As I walked around the room, it became clear that these competencies did not reflect the essence of our Intersession program. Faculty asserted that other programs supported growth in them, but that our Intersession program did something different, something uniquely part of the culture of learning at Sonoma Academy. It reminded me of the core values exercise where you cross out irrefutably important values like trust and integrity to determine what three values really define you. We can’t deny that the Deeper Learning Competencies are important, but they just did not define the learning and magic of our Intersession program.
A Strengths-Based Competency Development Approach
We quickly realized that we needed to develop a unique set of competencies that embodied our program. Facing a potentially years-long arduous process, we thought of a strengths-based development approach.
In an attempt to identify the strengths of our program, we decided to look at our Intersession debrief meeting notes. Luckily, we had just interviewed every single Intersession teacher and had taken copious notes. We asked the simple questions: What went well? What challenges were there? What would you do differently? What were your learning objectives? Can you share student work? Any ideas/thoughts for next year?
Through the notes, we discovered example after example where students embodied the outcomes teachers were hoping for from the course. After examining these examples, we were able to define the seven competencies that teachers wanted to develop in their students through our Intersession program. And just like the core values exercise, as unsettling as it is to cross out trust and integrity, it is equally rewarding to reveal the small set of values that define your program.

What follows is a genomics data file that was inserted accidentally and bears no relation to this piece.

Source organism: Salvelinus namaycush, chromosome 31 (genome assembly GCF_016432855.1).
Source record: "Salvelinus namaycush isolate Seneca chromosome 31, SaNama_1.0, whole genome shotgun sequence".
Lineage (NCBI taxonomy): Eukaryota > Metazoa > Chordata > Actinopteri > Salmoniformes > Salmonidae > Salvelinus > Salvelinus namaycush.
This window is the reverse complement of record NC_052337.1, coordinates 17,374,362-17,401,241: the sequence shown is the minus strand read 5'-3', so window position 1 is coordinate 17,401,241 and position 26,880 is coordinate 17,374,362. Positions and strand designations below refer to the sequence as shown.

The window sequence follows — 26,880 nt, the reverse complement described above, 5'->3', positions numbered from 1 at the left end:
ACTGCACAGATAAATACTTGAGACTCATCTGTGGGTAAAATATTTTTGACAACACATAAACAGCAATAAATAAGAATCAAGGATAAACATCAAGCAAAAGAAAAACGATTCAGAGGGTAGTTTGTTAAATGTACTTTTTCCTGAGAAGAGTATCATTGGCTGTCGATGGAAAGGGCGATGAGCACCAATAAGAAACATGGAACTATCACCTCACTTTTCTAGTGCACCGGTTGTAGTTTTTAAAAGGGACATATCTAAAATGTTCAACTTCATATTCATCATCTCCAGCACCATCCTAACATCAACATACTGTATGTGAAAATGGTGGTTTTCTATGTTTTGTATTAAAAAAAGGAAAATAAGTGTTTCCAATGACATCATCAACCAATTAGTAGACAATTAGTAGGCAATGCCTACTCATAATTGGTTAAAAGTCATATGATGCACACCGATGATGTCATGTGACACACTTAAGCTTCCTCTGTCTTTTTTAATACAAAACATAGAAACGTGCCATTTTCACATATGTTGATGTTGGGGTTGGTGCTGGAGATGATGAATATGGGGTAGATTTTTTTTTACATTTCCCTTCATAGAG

When we presented these competencies to faculty, you could see that they embodied the ethos of our program. Now, we are using these competencies to align proposals for new courses this year. And once we run our next set of courses, we will hold debrief meetings with a focus on collecting examples and artifacts that show student growth in order to refine the existing competencies.
Long-term, we will design and implement training programs that support teachers in embodying experiential pedagogy and improving student growth in these competencies. And, we will continue to build on our strengths to refine a program that continues to represent the core of a Sonoma Academy experience.
Aguilar, E. (2018, February 4). How Core Values Foster Resilience in Educators. Bright Morning. Retrieved September 22, 2023, from https://assets-global.website-files.com/650894a3e9899e1797d705ee/650a00e200ec198ff68d3c67_Core%20Values_Art%20of%20Coaching.pdf
DEEPER LEARNING COMPETENCIES. (2013, April). Hewlett Foundation. Retrieved September 22, 2023, from https://hewlett.org/wp-content/uploads/2016/08/Deeper_Learning_Defined__April_2013.pdf
Saleebey, D. (1996). The strengths perspective in social work practice: extensions and cautions. Social Work, 1996 May;41(3)(PMID: 8936085), 296-305.